Thank you. Right, well, I know claiming Bob Marley as Irish might be a little difficult here tonight, but bear with me. Jamaica and Ireland have a lot in common. Naomi Campbell, Chris Blackwell, Guinness, a fondness for little green leaves - the weed. Religion, the philosophy of procrastination: don't put off till tomorrow what you can put off till the day after. Unless, of course, it's freedom. We are both islands, we were both colonies. We share a common yoke - the struggle for identity, the struggle for independence, the vulnerable and uncertain future that's left behind, when the jackboot of empire has finally retreated. Roots - the getting up, the standing up, and the hard bit: the staying up. In such a struggle, an often violent struggle, the voice of Bob Marley was a voice of reason.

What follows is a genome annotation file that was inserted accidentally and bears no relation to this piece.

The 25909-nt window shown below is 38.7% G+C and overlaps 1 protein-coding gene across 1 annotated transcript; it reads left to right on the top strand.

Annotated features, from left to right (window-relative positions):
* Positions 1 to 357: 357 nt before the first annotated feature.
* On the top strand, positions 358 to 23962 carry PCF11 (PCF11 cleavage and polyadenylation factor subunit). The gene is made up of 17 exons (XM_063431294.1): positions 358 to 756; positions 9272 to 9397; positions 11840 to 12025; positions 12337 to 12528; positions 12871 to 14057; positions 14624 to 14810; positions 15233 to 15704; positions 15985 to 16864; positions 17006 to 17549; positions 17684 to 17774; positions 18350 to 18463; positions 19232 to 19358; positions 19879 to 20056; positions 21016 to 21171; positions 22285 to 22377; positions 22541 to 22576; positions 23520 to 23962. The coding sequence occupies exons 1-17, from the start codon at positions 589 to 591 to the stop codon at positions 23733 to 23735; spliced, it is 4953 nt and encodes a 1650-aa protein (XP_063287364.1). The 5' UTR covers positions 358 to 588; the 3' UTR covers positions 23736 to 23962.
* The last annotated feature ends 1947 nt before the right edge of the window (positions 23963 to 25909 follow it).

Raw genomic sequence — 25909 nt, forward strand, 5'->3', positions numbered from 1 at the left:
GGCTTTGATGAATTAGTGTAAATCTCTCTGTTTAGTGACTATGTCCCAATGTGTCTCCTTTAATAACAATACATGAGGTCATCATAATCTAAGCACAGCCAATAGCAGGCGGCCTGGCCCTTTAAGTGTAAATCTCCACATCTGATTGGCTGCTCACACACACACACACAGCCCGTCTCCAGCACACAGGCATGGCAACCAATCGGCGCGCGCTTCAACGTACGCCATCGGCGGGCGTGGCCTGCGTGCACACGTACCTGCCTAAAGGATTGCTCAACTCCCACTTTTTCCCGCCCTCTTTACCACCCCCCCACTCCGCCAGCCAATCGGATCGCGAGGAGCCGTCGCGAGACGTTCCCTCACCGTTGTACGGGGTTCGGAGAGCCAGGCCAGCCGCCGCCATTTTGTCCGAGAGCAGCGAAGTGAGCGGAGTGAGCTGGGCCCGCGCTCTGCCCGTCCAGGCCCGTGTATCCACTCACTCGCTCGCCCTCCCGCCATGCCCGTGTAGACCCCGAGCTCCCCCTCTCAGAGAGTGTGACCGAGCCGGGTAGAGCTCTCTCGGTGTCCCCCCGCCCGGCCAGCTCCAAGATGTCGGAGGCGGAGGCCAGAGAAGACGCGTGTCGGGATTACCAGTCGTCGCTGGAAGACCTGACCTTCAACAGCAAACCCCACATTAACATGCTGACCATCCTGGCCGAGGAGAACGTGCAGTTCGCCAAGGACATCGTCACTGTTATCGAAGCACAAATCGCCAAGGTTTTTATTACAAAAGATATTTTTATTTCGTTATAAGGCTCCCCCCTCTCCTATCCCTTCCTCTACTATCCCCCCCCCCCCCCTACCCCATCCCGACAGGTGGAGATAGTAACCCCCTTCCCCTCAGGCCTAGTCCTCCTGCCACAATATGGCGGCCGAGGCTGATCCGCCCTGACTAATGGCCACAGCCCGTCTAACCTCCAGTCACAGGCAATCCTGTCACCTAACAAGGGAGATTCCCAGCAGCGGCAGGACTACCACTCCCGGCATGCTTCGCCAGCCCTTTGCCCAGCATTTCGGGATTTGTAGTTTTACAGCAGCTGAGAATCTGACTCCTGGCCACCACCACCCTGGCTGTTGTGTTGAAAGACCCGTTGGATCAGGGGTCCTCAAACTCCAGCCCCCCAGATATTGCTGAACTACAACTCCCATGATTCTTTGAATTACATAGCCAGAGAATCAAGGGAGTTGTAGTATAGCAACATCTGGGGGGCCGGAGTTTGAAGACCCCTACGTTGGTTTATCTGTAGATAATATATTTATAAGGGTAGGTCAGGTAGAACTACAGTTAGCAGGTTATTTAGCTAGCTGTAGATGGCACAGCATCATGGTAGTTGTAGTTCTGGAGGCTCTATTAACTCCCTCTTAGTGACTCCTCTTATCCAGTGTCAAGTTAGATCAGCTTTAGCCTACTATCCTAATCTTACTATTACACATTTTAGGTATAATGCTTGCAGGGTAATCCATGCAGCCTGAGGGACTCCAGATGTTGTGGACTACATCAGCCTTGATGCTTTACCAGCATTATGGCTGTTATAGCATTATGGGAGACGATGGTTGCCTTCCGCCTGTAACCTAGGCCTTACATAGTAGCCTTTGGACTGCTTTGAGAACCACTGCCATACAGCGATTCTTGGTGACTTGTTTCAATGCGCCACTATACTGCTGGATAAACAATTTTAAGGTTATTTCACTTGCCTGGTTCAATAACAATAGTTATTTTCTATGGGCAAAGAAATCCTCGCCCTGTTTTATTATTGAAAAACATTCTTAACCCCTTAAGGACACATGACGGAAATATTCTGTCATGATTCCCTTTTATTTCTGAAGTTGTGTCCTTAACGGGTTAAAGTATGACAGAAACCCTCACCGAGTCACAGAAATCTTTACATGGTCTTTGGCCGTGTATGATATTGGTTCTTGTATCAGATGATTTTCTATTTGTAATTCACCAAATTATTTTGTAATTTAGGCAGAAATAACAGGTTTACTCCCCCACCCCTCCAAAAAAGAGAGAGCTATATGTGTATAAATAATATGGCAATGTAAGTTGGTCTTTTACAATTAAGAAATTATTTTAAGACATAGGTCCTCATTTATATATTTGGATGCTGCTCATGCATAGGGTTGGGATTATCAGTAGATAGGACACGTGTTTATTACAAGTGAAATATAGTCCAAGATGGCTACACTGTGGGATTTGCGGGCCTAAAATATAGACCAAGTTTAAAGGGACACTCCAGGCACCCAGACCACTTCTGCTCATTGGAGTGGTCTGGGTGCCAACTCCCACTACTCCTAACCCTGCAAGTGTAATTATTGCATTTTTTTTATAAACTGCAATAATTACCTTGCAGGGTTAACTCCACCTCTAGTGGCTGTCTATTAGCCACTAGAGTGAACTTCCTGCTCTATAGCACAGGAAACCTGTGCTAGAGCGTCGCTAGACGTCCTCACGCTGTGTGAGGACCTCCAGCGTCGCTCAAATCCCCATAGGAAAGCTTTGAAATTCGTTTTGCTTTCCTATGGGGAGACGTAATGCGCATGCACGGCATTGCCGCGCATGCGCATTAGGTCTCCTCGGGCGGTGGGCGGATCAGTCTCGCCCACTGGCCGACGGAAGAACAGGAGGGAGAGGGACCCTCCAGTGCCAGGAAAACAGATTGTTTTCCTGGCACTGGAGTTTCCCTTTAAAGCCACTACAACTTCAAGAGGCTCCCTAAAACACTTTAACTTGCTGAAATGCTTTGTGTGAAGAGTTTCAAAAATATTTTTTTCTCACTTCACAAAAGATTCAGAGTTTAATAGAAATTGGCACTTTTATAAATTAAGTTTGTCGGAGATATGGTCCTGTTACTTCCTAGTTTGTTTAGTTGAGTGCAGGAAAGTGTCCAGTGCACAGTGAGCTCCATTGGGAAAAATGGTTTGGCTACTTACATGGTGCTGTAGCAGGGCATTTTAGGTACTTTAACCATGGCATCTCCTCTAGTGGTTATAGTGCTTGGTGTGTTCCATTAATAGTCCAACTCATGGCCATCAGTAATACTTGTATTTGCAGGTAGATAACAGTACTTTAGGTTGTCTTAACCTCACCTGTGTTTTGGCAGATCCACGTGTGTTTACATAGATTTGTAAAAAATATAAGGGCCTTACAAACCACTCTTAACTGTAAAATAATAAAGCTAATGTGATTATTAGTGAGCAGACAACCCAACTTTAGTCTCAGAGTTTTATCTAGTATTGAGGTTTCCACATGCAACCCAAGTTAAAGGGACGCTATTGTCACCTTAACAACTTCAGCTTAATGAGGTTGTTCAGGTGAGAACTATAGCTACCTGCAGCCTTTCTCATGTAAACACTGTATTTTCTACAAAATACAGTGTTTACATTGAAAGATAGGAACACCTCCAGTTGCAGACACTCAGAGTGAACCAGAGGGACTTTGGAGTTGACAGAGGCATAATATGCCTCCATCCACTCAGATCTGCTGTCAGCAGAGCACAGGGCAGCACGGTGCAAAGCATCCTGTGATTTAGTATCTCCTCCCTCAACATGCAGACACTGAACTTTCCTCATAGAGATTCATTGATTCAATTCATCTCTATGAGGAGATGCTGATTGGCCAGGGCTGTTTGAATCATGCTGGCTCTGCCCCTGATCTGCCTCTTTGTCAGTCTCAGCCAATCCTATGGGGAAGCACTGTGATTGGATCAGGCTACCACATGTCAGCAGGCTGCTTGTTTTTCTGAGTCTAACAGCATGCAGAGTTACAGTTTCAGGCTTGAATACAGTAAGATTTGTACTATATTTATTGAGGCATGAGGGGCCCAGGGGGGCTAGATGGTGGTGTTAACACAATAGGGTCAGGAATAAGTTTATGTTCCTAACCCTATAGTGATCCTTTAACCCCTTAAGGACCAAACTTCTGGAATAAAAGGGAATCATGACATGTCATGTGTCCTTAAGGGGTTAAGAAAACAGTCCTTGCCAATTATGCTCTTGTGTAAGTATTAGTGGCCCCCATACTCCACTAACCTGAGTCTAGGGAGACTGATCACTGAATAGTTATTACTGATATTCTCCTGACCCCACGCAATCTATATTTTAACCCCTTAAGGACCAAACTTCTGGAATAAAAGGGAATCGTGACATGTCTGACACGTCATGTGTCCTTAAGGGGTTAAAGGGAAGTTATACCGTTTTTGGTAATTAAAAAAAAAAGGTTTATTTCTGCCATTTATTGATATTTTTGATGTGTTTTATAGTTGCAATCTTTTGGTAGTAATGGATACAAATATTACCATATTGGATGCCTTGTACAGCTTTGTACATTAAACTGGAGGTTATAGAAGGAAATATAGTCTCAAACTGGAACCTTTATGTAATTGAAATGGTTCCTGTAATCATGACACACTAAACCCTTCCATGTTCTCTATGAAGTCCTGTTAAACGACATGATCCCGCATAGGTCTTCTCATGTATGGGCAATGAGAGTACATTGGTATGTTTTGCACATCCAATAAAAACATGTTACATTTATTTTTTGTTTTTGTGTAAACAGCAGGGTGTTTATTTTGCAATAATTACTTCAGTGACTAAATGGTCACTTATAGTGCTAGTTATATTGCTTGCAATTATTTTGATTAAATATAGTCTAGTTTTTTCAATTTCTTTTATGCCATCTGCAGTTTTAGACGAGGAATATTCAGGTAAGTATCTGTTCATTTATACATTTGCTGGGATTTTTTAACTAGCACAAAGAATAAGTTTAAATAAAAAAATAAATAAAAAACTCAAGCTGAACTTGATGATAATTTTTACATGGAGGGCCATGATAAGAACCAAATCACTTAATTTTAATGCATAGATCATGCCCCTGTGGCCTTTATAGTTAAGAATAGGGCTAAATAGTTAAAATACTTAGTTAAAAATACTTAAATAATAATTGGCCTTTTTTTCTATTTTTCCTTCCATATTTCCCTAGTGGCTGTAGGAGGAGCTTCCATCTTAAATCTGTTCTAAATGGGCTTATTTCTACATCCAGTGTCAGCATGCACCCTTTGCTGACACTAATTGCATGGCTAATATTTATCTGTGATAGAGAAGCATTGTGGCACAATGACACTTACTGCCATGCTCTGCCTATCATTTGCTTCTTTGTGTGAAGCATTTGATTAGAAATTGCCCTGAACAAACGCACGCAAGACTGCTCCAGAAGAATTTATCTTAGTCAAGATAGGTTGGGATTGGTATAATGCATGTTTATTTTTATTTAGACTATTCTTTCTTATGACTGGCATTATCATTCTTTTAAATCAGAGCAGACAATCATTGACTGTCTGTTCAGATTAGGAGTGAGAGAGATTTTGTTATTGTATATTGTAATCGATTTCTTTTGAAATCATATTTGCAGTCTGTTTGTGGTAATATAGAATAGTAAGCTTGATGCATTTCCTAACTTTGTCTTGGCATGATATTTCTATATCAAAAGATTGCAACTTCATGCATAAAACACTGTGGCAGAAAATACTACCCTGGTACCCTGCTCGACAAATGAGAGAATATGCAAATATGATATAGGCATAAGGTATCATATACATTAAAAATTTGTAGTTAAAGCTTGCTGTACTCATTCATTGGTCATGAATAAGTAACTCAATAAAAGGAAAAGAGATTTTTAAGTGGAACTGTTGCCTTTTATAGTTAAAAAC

So when I heard Bob Marley first, I not only felt it, I felt I understood it. It was '76 in Dublin, and we were listening to punk-rock. It was the Clash that brought them home to us, and that E.C. cover version of "I Shot the Sheriff." That man. These were love songs you could admit listening to; songs of hurt, hard but healing. Tough Gong [?]. Politics without rhetoric - songs of freedom where that word meant something again, new hymns to a dancing god, redemption songs - a sexy revolution, where Jah is Jehovah on the street-level - not over his people, but with his people. Not just stylin'... jammin'. The Lion of Judah, down the Lion of Judah, from Ethiopia, where it all began for the Rasta men, where everything began - well, maybe. I spent some time in Ethiopia with my wife Allie, and everywhere we went, we saw Bob Marley's face. Royal wise [?], Solomon and the Queen of Sheba on every street corner, there he was, dressed to hustle God: "Let my people go," an ancient plea - prayers catching fire on Mozambique, Nigeria, the Lebanon, Alabama, Detroit, New York City, Notting Hill, Belfast - Dr. King in dreds, a third- and a first-world superstar. Mental slavery ends where imagination begins. Here was this new music, rockin' out of the shanty towns, born from Calypso and raised on the chilled-out R&B beamed in from New Orleans. Lolling, loping rhythms, telling it like it was, like it is, like it ever shall be. Skankin', ska, bluebeat, rocksteady, reggae, dub, and now raga. And all of this from a man who drove three BMWs. BMW - Bob Marley and the Wailers, that was his excuse. Rock and roll loves its juvenilia, its caricatures, its cartoons - the protest singer, the gospel singer, the popstar, the sex god, your more mature messiah-types. We love the extremes, and we're expected to choose. The mud of the blues or the oxygen of gospel, the hellhound on our trail or the band of angels. Well, Bob Marley didn't choose or walk down the middle. He raced to the edges, embracing a oneness - his oneness, One Love. He wanted everything at the same time, and was everything at the same time: prophet, soul rebel, Rasta-man, herbs-man, wildman, a natural mystic man, lady's man, island man, family man, Rita's man, soccer man, shaman, human, Jamaican. So - the spirit of Bob, the spirit of Jah lives on in his son, Ziggy, and his lover, Rita Marley. I'm proud to give them the award; I'm proud to welcome Bob Marley into the Hall of Fame.